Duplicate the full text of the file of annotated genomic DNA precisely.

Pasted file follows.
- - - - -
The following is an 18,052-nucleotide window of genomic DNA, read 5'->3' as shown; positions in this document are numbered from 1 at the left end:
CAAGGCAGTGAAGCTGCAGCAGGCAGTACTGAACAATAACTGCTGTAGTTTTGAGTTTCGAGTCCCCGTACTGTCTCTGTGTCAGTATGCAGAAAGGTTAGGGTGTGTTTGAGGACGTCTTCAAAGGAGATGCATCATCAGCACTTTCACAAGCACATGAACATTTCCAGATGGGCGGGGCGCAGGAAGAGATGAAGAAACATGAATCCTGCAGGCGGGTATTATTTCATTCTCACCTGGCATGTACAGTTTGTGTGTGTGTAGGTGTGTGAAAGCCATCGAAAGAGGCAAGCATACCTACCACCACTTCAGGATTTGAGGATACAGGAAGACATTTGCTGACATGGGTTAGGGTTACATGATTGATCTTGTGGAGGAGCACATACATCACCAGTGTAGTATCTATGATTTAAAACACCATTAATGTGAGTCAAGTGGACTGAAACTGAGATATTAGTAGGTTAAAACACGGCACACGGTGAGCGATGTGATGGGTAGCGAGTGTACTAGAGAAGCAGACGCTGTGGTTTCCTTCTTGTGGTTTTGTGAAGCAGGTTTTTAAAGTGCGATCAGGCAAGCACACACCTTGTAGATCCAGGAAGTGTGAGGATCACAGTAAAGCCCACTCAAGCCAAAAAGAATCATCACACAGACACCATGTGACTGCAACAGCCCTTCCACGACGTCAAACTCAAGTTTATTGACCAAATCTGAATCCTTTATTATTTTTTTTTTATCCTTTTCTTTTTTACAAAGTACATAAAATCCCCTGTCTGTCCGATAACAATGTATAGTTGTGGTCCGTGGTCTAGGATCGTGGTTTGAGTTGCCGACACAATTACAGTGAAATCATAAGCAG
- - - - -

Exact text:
The following is an 18,052-nucleotide window of genomic DNA, read 5'->3' as shown; positions in this document are numbered from 1 at the left end:
CAAGGCAGTGAAGCTGCAGCAGGCAGTACTGAACAATAACTGCTGTAGTTTTGAGTTTCGAGTCCCCGTACTGTCTCTGTGTCAGTATGCAGAAAGGTTAGGGTGTGTTTGAGGACGTCTTCAAAGGAGATGCATCATCAGCACTTTCACAAGCACATGAACATTTCCAGATGGGCGGGGCGCAGGAAGAGATGAAGAAACATGAATCCTGCAGGCGGGTATTATTTCATTCTCACCTGGCATGTACAGTTTGTGTGTGTGTAGGTGTGTGAAAGCCATCGAAAGAGGCAAGCATACCTACCACCACTTCAGGATTTGAGGATACAGGAAGACATTTGCTGACATGGGTTAGGGTTACATGATTGATCTTGTGGAGGAGCACATACATCACCAGTGTAGTATCTATGATTTAAAACACCATTAATGTGAGTCAAGTGGACTGAAACTGAGATATTAGTAGGTTAAAACACGGCACACGGTGAGCGATGTGATGGGTAGCGAGTGTACTAGAGAAGCAGACGCTGTGGTTTCCTTCTTGTGGTTTTGTGAAGCAGGTTTTTAAAGTGCGATCAGGCAAGCACACACCTTGTAGATCCAGGAAGTGTGAGGATCACAGTAAAGCCCACTCAAGCCAAAAAGAATCATCACACAGACACCATGTGACTGCAACAGCCCTTCCACGACGTCAAACTCAAGTTTATTGACCAAATCTGAATCCTTTATTATTTTTTTTTTATCCTTTTCTTTTTTACAAAGTACATAAAATCCCCTGTCTGTCCGATAACAATGTATAGTTGTGGTCCGTGGTCTAGGATCGTGGTTTGAGTTGCCGACACAATTACAGTGAAATCATAAGCAG